What initially drew you in to the world of filmmaking?
Famous Monsters magazine was one of the big influences (and the Super 8 horror films sold in the magazine). My friends and I were going to buy the 1925 version of PHANTOM OF THE OPERA advertised in the back pages of Famous Monsters when I realized we should put that money toward making our own Super 8 movie – a horror comedy entitled INSPECTOR KLUTZ SAVES THE DAY (a poor man’s MAD magazine like horror spoof – we had a couple of cool Don Post monster masks featured in the movie). This got laughs from friends and family we showed the film to so we stuck with the comedy and made these 3 Stooges slapstick style romps and we just kept at it.

What was it like being the mind behind the From Dusk Till Dawn sequel?  Were you allotted much artistic freedom on the film’s production? 

Yes, quite a bit. My original pitch included Quentin’s character Richie coming back as a vampire – he is now king of the Titty Twister when a new crop of gangsters comes in looking for Richie (they all were planning to rob a bank in Mexico together). Once the gangsters realize Richie wants to have them for dinner all hell breaks loose and the gangsters nearly escape with their lives, killing Richie and the vampires and burning down the Titty Twister. Luther has been bit by Richie but he doesn’t tell the other gangsters he’s been bitten which causes horrific problems later on as they rob the bank). Bob Weinstein loved this version but Quentin wanted to have all the guys waiting at the motel for Luther, who unwittingly stops off at the Titty Twister and gets bit by a vampire and then joins the guys at the motel for the bank heist and that’s the version that’s in the film.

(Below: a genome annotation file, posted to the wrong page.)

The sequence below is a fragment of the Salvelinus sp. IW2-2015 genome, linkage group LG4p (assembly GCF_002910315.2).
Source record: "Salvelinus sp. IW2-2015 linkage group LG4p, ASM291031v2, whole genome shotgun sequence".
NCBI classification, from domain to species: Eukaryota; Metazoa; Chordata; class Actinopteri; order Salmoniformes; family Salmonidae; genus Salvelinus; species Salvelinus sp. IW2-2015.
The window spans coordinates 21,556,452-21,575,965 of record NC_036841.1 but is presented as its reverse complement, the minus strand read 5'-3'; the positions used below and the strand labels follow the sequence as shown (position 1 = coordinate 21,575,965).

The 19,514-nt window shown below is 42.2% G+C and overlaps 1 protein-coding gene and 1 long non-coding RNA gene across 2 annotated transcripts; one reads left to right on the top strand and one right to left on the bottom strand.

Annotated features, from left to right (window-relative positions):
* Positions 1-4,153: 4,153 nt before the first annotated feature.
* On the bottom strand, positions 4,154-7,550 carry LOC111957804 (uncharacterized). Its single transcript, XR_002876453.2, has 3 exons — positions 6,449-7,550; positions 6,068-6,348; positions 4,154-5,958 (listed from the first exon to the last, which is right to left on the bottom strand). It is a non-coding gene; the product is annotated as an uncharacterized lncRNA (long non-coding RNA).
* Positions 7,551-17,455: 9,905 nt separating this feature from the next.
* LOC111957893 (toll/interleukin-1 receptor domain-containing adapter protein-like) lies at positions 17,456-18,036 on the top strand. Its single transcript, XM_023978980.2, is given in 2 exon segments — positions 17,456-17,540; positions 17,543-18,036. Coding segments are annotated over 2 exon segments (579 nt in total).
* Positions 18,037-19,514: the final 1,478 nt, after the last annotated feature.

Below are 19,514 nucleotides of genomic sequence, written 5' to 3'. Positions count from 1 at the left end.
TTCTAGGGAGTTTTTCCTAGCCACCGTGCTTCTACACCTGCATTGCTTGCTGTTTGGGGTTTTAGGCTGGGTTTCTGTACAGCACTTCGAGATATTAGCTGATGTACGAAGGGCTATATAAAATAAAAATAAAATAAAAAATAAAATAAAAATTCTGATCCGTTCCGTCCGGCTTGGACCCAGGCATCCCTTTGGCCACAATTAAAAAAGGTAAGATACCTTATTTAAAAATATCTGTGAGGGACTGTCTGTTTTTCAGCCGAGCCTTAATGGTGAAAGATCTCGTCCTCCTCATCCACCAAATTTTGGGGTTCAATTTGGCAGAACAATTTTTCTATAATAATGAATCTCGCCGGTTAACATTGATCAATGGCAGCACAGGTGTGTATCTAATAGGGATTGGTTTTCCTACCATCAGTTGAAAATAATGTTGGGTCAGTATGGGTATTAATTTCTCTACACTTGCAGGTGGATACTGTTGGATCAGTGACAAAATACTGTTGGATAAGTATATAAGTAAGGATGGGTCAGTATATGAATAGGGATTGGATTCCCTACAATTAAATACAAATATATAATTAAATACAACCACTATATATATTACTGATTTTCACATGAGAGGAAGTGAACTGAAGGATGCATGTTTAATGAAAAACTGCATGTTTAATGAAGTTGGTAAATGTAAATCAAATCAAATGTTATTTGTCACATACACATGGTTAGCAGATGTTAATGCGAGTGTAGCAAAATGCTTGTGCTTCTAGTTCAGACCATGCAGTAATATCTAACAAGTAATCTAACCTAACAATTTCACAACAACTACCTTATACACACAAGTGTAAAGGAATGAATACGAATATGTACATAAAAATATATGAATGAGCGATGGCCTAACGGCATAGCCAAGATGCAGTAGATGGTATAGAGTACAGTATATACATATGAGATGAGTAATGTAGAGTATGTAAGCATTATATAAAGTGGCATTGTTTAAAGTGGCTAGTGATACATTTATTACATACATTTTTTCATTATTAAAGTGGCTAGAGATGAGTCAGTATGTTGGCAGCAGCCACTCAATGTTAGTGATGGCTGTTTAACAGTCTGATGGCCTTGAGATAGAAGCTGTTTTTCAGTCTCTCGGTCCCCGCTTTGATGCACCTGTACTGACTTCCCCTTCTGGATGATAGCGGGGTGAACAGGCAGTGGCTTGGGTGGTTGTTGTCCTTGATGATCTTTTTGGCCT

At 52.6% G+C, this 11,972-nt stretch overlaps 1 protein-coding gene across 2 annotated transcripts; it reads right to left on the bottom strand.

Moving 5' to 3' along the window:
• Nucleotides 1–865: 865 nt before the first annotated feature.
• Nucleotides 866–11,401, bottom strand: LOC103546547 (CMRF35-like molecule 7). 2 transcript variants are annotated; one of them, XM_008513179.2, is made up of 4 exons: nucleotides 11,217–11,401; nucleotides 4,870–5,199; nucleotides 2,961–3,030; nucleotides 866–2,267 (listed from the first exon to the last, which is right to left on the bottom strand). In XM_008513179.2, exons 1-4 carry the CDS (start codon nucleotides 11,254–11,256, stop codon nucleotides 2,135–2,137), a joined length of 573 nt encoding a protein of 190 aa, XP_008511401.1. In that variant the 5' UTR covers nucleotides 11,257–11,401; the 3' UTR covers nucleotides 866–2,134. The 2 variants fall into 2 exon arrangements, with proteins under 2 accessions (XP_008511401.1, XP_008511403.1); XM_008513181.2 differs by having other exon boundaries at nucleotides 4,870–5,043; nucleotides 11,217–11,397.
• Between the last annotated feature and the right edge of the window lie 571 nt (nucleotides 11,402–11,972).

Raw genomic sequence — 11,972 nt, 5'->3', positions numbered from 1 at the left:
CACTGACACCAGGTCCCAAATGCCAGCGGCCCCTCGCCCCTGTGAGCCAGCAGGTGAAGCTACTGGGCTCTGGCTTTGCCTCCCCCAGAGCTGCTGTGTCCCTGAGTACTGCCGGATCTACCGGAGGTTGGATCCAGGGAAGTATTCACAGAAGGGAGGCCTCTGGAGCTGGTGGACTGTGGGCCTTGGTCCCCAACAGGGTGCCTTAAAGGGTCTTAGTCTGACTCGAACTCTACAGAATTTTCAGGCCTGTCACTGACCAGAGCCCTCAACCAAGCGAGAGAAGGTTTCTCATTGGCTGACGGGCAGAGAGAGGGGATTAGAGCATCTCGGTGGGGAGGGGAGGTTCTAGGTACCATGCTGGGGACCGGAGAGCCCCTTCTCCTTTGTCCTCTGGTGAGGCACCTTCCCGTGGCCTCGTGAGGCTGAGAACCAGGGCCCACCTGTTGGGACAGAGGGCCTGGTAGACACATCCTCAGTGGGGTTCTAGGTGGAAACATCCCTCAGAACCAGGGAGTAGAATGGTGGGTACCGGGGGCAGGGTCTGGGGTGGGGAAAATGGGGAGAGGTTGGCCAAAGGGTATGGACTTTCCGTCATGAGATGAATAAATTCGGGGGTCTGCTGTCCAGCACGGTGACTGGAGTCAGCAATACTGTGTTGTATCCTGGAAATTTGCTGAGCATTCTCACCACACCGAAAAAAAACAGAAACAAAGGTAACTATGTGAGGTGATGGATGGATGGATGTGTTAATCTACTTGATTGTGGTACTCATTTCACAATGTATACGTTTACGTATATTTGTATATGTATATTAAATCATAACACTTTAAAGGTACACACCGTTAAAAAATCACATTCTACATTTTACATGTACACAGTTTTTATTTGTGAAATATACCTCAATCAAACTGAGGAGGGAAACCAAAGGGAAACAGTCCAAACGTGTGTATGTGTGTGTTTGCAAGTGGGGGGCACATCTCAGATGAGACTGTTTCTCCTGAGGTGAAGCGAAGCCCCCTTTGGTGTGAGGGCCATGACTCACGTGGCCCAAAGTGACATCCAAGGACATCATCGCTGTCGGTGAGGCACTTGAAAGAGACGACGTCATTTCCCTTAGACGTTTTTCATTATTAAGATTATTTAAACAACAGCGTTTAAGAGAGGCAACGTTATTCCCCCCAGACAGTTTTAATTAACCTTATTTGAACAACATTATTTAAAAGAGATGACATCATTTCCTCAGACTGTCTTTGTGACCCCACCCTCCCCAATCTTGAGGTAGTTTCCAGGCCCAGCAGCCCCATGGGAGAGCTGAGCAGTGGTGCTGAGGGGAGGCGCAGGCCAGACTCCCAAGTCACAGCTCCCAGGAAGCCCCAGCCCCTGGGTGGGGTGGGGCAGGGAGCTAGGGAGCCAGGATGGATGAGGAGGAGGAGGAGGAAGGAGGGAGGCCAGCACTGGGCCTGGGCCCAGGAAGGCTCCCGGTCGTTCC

w/ the cast of From Dusk Till Dawn 2: Texas Blood Money

w/ the cast of From Dusk Till Dawn 2: Texas Blood Money

Quentin came up with a couple of scenes telling me ‘I don’t even know if you can use this in the film but I’m gonna tell you anyway” and it was the story of a gun toting guy furious his sister is appearing in a porno film and he bursts onto the set, tosses her aside and shoots every one dead, even the guy who brings the donuts. I thought it was hilarious and that scene is in the film. Quentin also contributed several riffs of dialog (pertaining to the guys watching porn at the motel) that I love (when discussing a certain porno film’s plot involving a Dentist’s office Ray Bob asks C.W. “What happened at the dentist?” and C.W. replies “They all fuck each other, what do you think it’s a porno movie”. When I met with Robert Rodriguez to go over the first draft of the script (he loved all the “gags” and set pieces) he had just turned down directing THE MASK OF ZORRO for Steven Spielberg! Robert was really excited that we got Robert Patrick to star and he ended up using Robert Patrick in several of his films after that. I loved working with Danny Trejo and Raymond Cruz (who became a very good friend of mine). Bob Murowski edited the film (and went on to edit Sam Raimi’s SPIDER-MAN trilogy and win an Oscar for co-editing the movie THE HURT LOCKER).